'Pepe is a peaceful frog who represents togetherness and fun—not hate.'
Matt Furie, the creator of Pepe the Frog, has taken legal action against the alt-right. Furie's legal team at Wilmer Cutler Pickering Hale and Dorr LLP have issued cease and desist letters to alt-right figures such as Richard Spencer, Baked Alaska, and Mike Cernovich and Digital Millennium Copyright Act takedown notices to the platforms that allow the alt-right to profit off of its Pepe memes.
Motherboard has obtained copies of those letters, which we've published below. As a condition for publishing the letters, Motherboard agreed to redact contact information for everyone except for Furie's lawyer, who provided them to us.
Each letter is different and references different URLs, podcasts, and products, but the tone is always the same—Pepe The Frog does not belong to the alt-right and the recipient's abuse and profit of him must end.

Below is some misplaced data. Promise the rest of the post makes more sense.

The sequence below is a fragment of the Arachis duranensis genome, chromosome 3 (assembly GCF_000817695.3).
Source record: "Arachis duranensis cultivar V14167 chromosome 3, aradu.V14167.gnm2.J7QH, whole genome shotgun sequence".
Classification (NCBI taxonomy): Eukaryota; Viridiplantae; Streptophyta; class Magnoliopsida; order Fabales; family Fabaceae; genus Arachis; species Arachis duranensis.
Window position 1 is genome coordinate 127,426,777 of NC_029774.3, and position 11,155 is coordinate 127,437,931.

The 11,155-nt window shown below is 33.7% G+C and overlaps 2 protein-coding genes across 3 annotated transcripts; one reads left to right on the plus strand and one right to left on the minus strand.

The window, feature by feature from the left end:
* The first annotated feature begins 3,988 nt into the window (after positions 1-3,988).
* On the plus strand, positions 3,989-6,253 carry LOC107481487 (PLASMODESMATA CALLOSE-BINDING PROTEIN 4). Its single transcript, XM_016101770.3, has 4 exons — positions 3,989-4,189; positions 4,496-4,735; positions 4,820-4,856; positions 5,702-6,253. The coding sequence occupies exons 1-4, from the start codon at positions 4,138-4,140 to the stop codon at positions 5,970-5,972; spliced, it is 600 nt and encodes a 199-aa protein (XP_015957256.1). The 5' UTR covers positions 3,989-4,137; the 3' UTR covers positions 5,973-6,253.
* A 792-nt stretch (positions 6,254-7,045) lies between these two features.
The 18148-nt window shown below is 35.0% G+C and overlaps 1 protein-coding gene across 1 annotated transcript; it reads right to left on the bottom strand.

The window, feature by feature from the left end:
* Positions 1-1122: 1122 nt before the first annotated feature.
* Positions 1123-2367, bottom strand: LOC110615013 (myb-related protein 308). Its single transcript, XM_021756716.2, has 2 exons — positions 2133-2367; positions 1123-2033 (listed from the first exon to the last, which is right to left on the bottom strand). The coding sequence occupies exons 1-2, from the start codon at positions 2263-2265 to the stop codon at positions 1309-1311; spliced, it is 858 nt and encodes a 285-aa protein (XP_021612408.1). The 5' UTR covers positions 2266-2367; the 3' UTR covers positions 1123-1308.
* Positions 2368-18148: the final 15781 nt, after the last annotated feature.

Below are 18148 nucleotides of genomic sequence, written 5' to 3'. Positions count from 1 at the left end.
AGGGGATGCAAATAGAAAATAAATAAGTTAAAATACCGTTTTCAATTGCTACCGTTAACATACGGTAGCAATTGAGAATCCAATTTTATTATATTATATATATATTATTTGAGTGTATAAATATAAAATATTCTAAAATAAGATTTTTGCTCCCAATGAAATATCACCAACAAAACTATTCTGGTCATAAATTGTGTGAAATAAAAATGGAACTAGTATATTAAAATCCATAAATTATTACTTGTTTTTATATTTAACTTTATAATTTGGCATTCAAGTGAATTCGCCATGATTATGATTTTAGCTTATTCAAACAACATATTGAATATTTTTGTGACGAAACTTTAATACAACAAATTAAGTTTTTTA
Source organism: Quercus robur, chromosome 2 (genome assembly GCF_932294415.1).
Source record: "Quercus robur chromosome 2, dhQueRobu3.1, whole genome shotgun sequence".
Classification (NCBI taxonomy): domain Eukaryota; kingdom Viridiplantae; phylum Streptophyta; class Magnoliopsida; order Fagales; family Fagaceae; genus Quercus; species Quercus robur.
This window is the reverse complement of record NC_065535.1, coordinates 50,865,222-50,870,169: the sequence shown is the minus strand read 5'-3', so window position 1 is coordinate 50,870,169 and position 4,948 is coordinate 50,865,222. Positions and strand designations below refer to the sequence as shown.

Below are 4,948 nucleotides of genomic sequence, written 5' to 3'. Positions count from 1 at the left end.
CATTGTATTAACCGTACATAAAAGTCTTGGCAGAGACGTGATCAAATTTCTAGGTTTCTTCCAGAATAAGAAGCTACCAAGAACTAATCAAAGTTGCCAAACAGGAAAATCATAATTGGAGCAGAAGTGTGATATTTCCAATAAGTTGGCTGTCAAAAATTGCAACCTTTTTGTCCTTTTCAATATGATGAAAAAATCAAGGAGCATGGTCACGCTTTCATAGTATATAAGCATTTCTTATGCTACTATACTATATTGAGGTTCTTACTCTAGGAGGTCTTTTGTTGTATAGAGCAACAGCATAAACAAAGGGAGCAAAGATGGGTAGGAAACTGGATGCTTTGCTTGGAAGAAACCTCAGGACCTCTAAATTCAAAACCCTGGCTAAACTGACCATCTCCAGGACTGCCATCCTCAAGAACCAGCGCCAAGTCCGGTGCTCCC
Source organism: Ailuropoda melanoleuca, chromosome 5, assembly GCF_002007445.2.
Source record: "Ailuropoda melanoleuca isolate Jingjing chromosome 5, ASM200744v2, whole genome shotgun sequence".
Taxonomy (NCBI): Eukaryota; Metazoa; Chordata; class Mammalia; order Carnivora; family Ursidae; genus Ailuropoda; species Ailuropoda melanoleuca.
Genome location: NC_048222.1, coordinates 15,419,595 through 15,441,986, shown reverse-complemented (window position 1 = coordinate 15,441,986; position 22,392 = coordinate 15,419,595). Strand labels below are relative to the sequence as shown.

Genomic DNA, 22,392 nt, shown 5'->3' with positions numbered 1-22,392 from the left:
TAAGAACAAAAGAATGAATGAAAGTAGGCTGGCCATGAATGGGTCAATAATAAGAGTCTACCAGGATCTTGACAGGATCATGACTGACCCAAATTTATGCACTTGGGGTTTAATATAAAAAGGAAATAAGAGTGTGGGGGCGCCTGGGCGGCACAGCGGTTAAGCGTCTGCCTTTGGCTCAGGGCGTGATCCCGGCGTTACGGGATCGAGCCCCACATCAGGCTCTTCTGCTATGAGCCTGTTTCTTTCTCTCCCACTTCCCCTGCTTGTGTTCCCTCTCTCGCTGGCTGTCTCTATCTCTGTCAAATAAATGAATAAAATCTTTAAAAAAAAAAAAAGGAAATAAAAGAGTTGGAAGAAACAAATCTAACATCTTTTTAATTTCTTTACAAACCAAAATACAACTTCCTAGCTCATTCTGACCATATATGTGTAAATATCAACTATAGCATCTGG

"Your use of Pepe the Frog in connection with your promotion of hate is unauthorized and unacceptable," the letters sent to Spencer, Cernovich, and Alaska said. "Pepe is a peaceful frog who represents togetherness and fun—not hate."
Furie's legal team makes clear that Furie plans to ask Spencer, Cernovich, and Baked Alaska for money in addition to demanding they stop using Pepe's image: "After we have received confirmation that you have ceased infringement, we will contact you to discuss what additional information we need from you to calculate the appropriate amount of damages," the letters read.
Many, though not all, of the URLs referenced in the letters are now dead. Mike Cernovich and Baked Alaska in particular seem to have quickly complied. Cernovich, Spencer, and Alaska did not immediately respond to request for comment.